Another Is Accounted For

| January 20, 2019

Well, so much ffor DPAA being “out of action” during the current government shutdown. This past week, DPAA identified and accounted for the following formerly-missing US MIA.

From World War II


From Korea

SGT Frank J. Suliman, US Army, assigned to Headquarters and Headquarters Company, 9th Infantry Regiment, 2nd Infantry Division, was lost in North Korea on 1 December 1950. He was accounted for on 17 January 2019.

From Southeast Asia


Welcome back, elder brother-in-arms. Our apologies that your return took so long.

You’re home now. Rest easy.

. . .

Over 72,000 US personnel remain unaccounted for from World War II; over 7,600 US personnel remain unaccounted for from the Korean War; over 1,500 remain unaccounted for in Southeast Asia (SEA); 126 remain unaccounted for from the Cold War; 5 remain unaccounted for from the Gulf Wars; and 1 individual remains unaccounted for from Operation Eldorado Canyon. Comparison of DNA from recovered remains against DNA from some (but not all) blood relatives can assist in making a positive ID for unidentified remains that have already been recovered, or which may be recovered in the future.

On their web site’s Contact Us” page, DPAA now has FAQs. The answer to one of those FAQs describes who can and cannot submit DNA samples useful in identifying recovered remains. The chart giving the answer can be viewed here. The text associated with the chart is short and can be viewed in DPAA’s FAQs.

If your family lost someone in one of these conflicts and you qualify to submit a DNA sample, please arrange to submit one. By doing that you just might help identify the remains of a US service member who’s been repatriated but not yet been identified – as well as a relative of yours, however distant. Or you may help to identify remains to be recovered in the future.

Everybody deserves a proper burial. That’s especially true for those who gave their all while serving this nation.

Category: No Longer Missing

Comments (15)

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  1. 26Limabeans says:

    “In late 1950, Suliman was a member of Headquarters and Headquarters Company, 9th Infantry Regiment, 2nd Infantry Division, fighting against members of the Chinese People’s Volunteer Forces (CPVF) in North Korea. On Dec. 1, 1950, the convoy of trucks Suliman was riding in was halted by a roadblock south of Kunuri, North Korea, and the Soldiers were commanded to abandon the vehicles and attempt to get through the road block on foot. Fellow Soldiers reported that Suliman was captured and taken to the CPVF prisoner of war camp at Pukchin-Tarigol, North Korea, where he reportedly died in March 1951”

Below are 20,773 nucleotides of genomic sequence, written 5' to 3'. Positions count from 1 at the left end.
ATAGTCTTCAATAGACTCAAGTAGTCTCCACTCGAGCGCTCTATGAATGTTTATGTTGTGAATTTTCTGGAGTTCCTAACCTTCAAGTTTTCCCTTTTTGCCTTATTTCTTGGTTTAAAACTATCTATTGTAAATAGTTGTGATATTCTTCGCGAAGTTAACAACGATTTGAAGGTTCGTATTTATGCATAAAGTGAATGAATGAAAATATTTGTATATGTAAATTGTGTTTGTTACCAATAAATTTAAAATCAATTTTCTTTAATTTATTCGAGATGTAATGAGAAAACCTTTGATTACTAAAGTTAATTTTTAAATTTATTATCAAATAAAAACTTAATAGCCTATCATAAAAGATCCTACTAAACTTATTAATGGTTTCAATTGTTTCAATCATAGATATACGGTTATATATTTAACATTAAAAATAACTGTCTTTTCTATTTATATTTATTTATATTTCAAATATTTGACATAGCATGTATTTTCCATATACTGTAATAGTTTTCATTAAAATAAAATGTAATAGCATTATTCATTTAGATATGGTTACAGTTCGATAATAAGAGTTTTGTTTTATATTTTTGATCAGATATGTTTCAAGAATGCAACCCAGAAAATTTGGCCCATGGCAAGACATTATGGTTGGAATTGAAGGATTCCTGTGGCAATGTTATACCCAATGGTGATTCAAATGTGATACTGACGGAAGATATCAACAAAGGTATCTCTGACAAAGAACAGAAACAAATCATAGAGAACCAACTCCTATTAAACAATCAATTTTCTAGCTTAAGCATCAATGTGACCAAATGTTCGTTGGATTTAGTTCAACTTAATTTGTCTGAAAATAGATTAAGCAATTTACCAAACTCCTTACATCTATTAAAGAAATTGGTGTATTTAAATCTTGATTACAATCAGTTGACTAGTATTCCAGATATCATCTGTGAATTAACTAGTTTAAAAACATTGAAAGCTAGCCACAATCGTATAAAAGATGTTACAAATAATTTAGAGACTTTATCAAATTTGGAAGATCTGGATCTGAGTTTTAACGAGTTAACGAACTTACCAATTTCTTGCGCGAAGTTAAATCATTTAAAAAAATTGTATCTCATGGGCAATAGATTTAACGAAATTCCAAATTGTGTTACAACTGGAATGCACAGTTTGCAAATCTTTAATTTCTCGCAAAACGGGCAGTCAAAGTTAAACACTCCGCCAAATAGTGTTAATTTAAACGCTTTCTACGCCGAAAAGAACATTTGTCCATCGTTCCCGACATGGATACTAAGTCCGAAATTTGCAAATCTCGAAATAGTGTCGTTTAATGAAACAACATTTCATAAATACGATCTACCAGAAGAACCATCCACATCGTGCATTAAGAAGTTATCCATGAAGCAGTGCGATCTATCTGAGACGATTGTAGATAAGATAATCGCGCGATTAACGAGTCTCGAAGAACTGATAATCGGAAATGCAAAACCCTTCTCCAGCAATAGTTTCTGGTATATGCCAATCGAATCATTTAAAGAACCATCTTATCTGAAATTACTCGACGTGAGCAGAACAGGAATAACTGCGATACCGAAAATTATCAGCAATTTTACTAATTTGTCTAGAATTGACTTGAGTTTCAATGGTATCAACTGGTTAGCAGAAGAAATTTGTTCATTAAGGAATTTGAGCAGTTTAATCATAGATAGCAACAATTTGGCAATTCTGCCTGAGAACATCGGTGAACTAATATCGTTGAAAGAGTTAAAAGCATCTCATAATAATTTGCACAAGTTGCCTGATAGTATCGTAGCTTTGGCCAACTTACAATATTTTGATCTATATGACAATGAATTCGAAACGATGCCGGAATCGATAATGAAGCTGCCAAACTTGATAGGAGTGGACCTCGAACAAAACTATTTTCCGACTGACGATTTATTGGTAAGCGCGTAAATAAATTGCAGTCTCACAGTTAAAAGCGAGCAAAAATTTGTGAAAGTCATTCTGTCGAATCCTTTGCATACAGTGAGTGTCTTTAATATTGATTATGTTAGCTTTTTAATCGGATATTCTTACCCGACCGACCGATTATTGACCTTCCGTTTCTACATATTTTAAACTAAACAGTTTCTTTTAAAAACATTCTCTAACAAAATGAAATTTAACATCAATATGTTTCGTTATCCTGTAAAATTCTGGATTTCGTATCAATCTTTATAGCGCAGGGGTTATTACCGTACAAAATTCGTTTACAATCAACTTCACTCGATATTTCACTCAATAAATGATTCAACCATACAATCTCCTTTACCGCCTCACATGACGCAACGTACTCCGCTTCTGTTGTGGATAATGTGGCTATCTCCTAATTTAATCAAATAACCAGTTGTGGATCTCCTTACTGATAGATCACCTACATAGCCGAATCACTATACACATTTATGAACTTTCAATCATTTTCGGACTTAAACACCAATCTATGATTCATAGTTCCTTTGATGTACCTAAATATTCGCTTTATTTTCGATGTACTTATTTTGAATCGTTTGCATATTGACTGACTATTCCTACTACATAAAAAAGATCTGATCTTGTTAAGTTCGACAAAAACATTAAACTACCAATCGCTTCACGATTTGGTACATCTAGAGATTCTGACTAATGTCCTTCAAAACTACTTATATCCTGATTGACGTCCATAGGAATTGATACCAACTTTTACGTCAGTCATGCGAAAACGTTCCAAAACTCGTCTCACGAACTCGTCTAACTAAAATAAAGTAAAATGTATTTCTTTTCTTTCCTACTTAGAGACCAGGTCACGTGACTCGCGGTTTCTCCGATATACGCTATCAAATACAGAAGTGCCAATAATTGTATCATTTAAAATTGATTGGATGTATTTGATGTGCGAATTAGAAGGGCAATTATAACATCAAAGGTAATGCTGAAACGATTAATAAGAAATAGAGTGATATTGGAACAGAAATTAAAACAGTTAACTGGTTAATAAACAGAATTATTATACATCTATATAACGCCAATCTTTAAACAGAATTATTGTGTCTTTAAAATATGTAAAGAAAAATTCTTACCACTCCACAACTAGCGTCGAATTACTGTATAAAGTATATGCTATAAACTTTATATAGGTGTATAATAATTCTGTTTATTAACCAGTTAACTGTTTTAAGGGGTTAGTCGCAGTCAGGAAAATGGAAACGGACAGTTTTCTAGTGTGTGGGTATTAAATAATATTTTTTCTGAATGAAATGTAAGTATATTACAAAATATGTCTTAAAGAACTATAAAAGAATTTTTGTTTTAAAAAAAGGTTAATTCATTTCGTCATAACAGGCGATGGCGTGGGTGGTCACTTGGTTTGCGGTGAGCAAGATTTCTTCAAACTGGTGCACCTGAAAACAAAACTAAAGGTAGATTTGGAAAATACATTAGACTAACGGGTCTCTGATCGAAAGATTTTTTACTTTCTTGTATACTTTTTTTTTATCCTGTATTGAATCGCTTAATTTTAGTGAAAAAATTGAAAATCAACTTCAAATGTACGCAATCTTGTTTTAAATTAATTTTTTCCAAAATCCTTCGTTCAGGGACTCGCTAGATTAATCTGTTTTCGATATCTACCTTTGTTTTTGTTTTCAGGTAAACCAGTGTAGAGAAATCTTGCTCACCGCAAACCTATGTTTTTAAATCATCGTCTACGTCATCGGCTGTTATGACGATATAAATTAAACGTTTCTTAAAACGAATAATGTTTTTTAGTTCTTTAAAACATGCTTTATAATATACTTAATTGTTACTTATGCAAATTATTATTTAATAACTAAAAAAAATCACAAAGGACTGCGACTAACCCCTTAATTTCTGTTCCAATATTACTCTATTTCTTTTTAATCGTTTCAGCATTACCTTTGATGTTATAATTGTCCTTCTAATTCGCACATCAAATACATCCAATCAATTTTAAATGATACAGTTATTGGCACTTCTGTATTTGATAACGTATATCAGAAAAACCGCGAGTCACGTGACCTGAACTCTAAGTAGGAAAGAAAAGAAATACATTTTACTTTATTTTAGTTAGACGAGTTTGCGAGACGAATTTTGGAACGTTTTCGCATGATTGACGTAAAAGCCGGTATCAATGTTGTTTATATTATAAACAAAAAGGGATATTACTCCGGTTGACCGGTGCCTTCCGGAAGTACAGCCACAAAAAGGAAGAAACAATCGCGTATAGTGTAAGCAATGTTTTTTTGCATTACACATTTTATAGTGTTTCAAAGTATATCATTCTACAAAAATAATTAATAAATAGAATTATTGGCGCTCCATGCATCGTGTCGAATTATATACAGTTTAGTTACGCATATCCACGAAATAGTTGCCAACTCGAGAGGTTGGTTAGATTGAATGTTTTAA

It pains me to think that I was a happy child while men like this suffered such fate.
    Welcome home Frank Suliman.

  2. 3/10/MED/b says:

    “There but for the grace of God, go I.”

  3. 2banana says:

    The war crimes of the way the Chinese treated American POWs should guide us in the way we deal with China today.

  4. 5th/77th FA says:

    Welcome Home SGT Frank Suliman. May we Honor and Remember your sacrifice.

    Thanks again to Hondo for these posts and thanks to 26Limabeans for the added information.

    I agree with2banana. Not only our dealings with China, but also with Russia and anyone else who may be potentially holding or know information about our missing in action.

  5. RGR 4-78 says:

    Welcome Home.

  6. 2/17 Air Cav says:

    Frank Julius Suliman was born and raised in New Jersey. His parents had immigrated here from Hungary, with Mom (Anna) arriving in 1906 and Dad (John) in 1910. Frank was a newborn when the 1930 census was taken and was the sixth child born into the Suliman family. Frank was 20 when he was taken prisoner by the Chinese and turned 21 while captive.

    Known only to God until now. Welcome home, Frank.

    • GDContractor says:


      Here he lies where he long’d to be; Home is the sailor, home from the sea, And the hunter home from the hill.

  7. Sparks says:

    Welcome home Brother. Rest in peace in your home soil now.

  8. AW1Ed says:

    Welcome home.

  9. HMC Ret says:

    I am humbled by and thank you for your ultimate sacrifice, Warrior. It’s been too long since you were on friendly soil. Welcome Home

  10. Bill M says:

    I may have missed this or a discussion of it, but have any of the Korean War remains returned recently by North Korea been identified?